Monday, August 31, 2009
In between comic book projects, I'm catching up on a few long-overdue commissions. Today we have Ms. Tree teaming up with Modesty Blaise. Below that is the always popular Harley Quinn, about to deliver a pie. Three more and then I'm caught up!
I'm starting work very soon on a big project. so I probably won't take on any more commissions for the duration. I do enjoy doing these -- but when print deadlines loom, it's tough to squeeze them into my schedule. As always, click on the image for a larger view.
Friday, August 28, 2009
Some items from the Milton Caniff file -- a cover and article from the "Flatiron" magazine -- and the covers of two Terry and the Pirates coloring books. I have a lot more Caniff -- so will be posting more in the future.
Another random item from my collection -- a gorgeous color promotional photo of Olivia DeHavilland in "Adventures of Robin Hood." The 1938 Technicolor masterpiece is one of my favorite films -- I never tire of it.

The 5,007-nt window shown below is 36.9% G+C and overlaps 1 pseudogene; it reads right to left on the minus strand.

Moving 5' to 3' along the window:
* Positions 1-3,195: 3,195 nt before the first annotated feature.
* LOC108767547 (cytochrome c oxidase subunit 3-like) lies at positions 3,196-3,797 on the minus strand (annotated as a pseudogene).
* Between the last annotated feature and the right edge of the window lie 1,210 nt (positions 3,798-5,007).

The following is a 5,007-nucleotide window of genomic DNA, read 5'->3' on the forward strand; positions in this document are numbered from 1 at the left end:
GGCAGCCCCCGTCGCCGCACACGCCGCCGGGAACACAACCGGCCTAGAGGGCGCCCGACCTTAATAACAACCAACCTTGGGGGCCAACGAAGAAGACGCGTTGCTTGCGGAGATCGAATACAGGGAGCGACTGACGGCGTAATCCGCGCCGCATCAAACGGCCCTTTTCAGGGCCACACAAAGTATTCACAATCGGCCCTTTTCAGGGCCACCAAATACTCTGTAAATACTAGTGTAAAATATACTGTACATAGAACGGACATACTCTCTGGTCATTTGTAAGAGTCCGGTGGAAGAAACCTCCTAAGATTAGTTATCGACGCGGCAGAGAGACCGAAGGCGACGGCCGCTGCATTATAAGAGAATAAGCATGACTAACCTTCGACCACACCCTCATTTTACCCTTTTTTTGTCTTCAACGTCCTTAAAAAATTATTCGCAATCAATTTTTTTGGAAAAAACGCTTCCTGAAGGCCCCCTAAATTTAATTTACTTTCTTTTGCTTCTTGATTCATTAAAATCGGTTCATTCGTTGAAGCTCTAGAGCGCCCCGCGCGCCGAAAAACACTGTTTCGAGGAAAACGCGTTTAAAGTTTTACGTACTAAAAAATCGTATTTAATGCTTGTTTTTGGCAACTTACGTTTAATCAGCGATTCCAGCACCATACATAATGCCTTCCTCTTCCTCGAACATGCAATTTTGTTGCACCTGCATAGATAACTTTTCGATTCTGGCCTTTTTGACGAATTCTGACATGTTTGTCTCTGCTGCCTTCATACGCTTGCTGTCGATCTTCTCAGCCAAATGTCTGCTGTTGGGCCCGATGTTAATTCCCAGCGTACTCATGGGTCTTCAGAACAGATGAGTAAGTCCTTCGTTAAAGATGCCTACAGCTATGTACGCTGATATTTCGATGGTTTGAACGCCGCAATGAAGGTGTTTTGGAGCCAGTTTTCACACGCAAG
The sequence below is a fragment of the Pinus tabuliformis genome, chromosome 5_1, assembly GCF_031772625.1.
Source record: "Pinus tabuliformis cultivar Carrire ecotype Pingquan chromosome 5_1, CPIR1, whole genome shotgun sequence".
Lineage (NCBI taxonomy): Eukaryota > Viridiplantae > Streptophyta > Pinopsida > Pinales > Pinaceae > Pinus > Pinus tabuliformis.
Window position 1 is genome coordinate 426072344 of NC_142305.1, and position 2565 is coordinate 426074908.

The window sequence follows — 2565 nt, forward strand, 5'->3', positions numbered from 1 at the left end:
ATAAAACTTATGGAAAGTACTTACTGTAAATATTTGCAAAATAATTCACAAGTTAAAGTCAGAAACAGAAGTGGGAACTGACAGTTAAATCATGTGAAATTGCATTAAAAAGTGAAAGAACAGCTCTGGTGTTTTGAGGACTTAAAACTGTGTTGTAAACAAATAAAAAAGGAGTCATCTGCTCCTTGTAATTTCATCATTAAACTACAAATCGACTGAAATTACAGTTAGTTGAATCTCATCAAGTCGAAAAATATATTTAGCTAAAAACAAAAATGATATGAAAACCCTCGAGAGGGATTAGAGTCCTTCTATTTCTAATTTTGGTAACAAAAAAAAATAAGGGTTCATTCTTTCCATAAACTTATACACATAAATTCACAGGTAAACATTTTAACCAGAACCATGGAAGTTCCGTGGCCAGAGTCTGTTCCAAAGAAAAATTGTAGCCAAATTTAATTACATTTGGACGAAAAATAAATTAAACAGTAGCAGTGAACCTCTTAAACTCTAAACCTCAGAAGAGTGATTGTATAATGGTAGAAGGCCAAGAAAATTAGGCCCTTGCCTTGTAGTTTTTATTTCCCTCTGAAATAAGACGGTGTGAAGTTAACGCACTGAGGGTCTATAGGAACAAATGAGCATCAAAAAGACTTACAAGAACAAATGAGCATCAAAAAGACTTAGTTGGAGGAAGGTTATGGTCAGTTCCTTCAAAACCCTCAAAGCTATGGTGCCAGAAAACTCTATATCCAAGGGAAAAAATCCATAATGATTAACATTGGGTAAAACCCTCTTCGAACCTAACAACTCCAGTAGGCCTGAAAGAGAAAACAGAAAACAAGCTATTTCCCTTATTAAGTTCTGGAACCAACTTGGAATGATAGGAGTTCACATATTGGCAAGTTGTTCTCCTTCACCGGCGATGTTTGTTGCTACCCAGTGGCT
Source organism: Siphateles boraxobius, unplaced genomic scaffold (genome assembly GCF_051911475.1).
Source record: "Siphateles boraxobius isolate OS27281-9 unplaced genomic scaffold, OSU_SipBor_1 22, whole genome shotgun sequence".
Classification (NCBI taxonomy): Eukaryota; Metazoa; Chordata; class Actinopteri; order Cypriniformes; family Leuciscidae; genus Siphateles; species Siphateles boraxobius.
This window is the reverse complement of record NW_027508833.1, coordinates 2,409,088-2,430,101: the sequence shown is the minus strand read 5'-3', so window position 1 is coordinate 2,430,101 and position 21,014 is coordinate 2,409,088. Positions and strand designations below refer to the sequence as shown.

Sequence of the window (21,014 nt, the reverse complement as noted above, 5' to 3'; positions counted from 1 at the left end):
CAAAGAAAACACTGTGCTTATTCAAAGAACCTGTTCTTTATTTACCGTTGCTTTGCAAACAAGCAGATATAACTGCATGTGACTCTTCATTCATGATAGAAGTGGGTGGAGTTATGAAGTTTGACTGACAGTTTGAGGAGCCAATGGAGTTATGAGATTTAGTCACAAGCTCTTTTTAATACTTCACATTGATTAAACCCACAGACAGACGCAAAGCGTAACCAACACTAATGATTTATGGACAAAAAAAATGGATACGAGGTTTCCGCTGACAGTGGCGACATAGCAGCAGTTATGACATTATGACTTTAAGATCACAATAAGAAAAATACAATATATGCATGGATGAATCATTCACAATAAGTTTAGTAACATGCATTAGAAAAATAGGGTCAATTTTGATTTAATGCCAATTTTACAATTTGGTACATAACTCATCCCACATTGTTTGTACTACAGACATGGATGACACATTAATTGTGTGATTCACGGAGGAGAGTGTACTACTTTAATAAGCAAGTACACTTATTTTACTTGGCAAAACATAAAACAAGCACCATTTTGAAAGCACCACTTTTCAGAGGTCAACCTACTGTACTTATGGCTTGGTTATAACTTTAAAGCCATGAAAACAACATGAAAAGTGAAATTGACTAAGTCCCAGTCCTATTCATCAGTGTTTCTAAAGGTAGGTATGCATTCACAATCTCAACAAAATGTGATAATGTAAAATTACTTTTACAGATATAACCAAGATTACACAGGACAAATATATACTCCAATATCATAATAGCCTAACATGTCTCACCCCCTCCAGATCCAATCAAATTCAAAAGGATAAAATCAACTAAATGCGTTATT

Wednesday, August 26, 2009
I've just finished the wraparound cover illustration for the 72nd issue of Scary Monsters magazine. For those who've wondered why this blog is "Scary Terry's World," -- this is why -- for more than a decade, I've been providing art for this mag, and since Scary and Terry conveniently rhyme, the nickname was inevitable!
After years of painting these covers in acrylics on illustration board, pasting up copy on an overlay and shipping it all to the publisher in a big bulky cardboard box, I'm now experimenting with new ways to work, and making the final cover in Photoshop -- delivering the piece electronically. Yes -- I know it's a shock to some, but I'm digging this 21st century technology.